ConocoPhillips (NYSE:COP) announced Oct. 19 that it was buying Concho Resources (NYSE:CXO) for $9.7 billion in stock and the assumption of $2.3 billion in debt. This creates a force to be reckoned with in the Permian Basin. If you’re an Exxon Mobil (NYSE:XOM) shareholder, the fact your company didn’t buy Concho is excellent news for XOM stock.
The End is Near
Exxon Mobil stock isn’t having a good year in the markets — its year to date total return is -48.0% through Oct. 20 — nobody in the energy sector is doing okay.
However, had the company decided to go after Concho, I believe the deal would only have made things worse for America’s largest integrated oil and gas company.
Sure, ConocoPhillips is paying for the deal with 1.46 COP shares for every CXO share, so no cash is changing hands, but given oil demand could drop by 50% over the next 20 years, oil companies doubling down on the Permian Basin does not seem like a wise idea.
The novel coronavirus has made companies rethink making its employees make the long commute into work every day. BP’s (NYSE:BP) 2020 outlook for long-term energy demand actually mentioned people working from home post-pandemic as a big reason why future demand won’t meet the highs hit in 2019.
XOM stock’s loss is definitely not ConocoPhillips’ gain. Far from it.
Why Did COP Double Down?
ConocoPhillips trotted out the usual answers when a big deal is made.
The combined business will have 23 billion barrels of oil equivalent, an average cost of supply company-wide of $30 a barrel of West Texas Intermediate, and potential annual savings of $500 million by 2022.
What’s not to love?
“Concho is a tremendous fit with ConocoPhillips. Together, ConocoPhillips and Concho will have unmatched scale and quality across the important value drivers in our business: an enviable low cost of supply asset base, a strong balance sheet, a disciplined capital allocation approach, ESG excellence and great people,” stated chief executive officer Ryan Lance in the company’s press release announcing the deal.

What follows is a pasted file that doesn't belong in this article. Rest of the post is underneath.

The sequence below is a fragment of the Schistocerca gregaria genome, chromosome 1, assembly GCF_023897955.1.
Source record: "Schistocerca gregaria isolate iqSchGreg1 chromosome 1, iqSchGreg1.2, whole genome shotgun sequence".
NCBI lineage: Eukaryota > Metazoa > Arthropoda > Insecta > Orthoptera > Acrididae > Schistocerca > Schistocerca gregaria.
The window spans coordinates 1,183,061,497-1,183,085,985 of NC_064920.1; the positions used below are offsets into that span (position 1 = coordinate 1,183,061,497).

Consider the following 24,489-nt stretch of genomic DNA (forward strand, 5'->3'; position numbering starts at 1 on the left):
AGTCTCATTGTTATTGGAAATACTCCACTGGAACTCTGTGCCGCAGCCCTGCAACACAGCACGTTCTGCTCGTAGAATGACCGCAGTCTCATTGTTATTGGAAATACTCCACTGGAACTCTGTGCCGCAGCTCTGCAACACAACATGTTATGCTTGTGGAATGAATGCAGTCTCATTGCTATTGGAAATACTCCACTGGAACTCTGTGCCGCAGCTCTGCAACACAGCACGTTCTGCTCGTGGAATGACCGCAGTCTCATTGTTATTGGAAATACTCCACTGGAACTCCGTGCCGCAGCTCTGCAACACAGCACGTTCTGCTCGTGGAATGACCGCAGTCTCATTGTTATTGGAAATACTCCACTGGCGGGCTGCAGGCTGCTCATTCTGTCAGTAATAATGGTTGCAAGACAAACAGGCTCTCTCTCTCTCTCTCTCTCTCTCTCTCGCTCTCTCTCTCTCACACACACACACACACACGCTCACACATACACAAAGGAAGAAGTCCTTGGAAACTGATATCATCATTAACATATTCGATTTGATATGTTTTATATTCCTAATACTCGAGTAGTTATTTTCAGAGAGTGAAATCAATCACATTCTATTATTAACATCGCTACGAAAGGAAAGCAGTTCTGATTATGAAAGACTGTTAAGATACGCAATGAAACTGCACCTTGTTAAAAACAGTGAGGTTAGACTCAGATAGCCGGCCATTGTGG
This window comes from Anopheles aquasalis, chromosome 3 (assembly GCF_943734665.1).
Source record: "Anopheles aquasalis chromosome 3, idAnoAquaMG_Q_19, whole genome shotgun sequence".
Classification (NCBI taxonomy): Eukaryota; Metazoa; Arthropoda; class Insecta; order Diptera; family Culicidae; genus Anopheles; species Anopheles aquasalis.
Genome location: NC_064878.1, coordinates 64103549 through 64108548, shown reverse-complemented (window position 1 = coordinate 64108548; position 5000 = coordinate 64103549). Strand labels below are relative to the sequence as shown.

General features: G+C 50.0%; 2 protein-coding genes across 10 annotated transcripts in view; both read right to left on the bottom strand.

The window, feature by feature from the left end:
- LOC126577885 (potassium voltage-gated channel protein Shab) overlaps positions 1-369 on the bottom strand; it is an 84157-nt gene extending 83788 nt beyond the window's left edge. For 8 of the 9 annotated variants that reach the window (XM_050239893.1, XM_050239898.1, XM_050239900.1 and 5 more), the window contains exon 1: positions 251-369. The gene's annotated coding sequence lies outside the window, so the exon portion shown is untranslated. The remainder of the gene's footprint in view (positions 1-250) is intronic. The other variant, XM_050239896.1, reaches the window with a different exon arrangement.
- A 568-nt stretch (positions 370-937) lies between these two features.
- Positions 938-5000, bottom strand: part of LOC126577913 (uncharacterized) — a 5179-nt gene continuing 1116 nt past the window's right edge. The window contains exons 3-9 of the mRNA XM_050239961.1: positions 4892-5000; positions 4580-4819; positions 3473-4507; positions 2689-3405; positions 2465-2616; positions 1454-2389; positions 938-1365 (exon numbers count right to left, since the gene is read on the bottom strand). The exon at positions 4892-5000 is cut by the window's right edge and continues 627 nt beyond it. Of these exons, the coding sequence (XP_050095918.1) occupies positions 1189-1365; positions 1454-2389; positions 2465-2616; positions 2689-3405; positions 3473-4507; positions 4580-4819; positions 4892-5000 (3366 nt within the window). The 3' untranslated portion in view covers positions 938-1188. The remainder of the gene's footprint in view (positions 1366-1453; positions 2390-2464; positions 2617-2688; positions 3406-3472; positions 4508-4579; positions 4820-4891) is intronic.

“Importantly, the transaction meets our long-stated and clear criteria for mergers and acquisitions because it is completely consistent with our financial and operational framework.”
Translation: Forget the cost. We’re going to give XOM stock a run for its money. And analysts seem to like the deal.
Let’s Get Real
“Net/net, we like the deal and we see the premium as the sweet spot to both (i) justify the opportunistic nature of the transaction to COP shareholders (at first blush, transaction accretive to FCF metrics with low leverage maintained) and (ii) allow CXO shareholders to comfortably rotate into COP, a name which continues to hold favor with the investor community,” stated energy investment bank Tudor, Pickering, Holt & Co.
If you’re a CXO shareholder, you have to like a buyout because it gives you a better chance of survival in the long-term.
Another analyst suggests the transaction puts a favorable light on the long-term viability of the Permian Basin. I don’t see it that way. I see it purely as a move by COP to get bigger while putting a dent in XOM stock.
XOM Stock’s Future
Last September, I argued that Exxon Mobil shouldn’t make a big Permian M&A push. My comments came after the company’s CEO said it was looking for an acquisition in the Permian Basin.
However, the prices were too high.
On Sep. 27, the date of my article, CXO traded for $69. Conoco’s paying approximately $50.31 based on the fixed ratio of 1.46 shares and an Oct. 13 closing price. So, it’s getting Concho for 27% less than it would have paid a year ago.
Given the oil sector’s uncertainty heading into 2021, I’m not convinced a 27% discount would have been enough for Exxon Mobil to join the bidding. In my article from last September, I felt the debt of a large acquisition — I suggested Pioneer Natural Resources (NYSE:PXD), which has seen its enterprise value cut by 31% in the past year — would only make its debt situation that much worse.
With the pandemic in full bloom right now and a global recession is a real possibility due to more lockdowns, it’s going to take ConocoPhillips a long time to pay for the cost of its acquisition.
I’m no fan of XOM stock, but shareholders just dodged a real bullet from where I sit.
On the date of publication, Will Ashworth did not have (either directly or indirectly) any positions in the securities mentioned in this article.
Will Ashworth has written about investments full-time since 2008. Publications where he’s appeared include InvestorPlace, The Motley Fool Canada, Investopedia, Kiplinger, and several others in both the U.S. and Canada. He particularly enjoys creating model portfolios that stand the test of time. He lives in Halifax, Nova Scotia. At the time of this writing Will Ashworth did not hold a position in any of the aforementioned securities.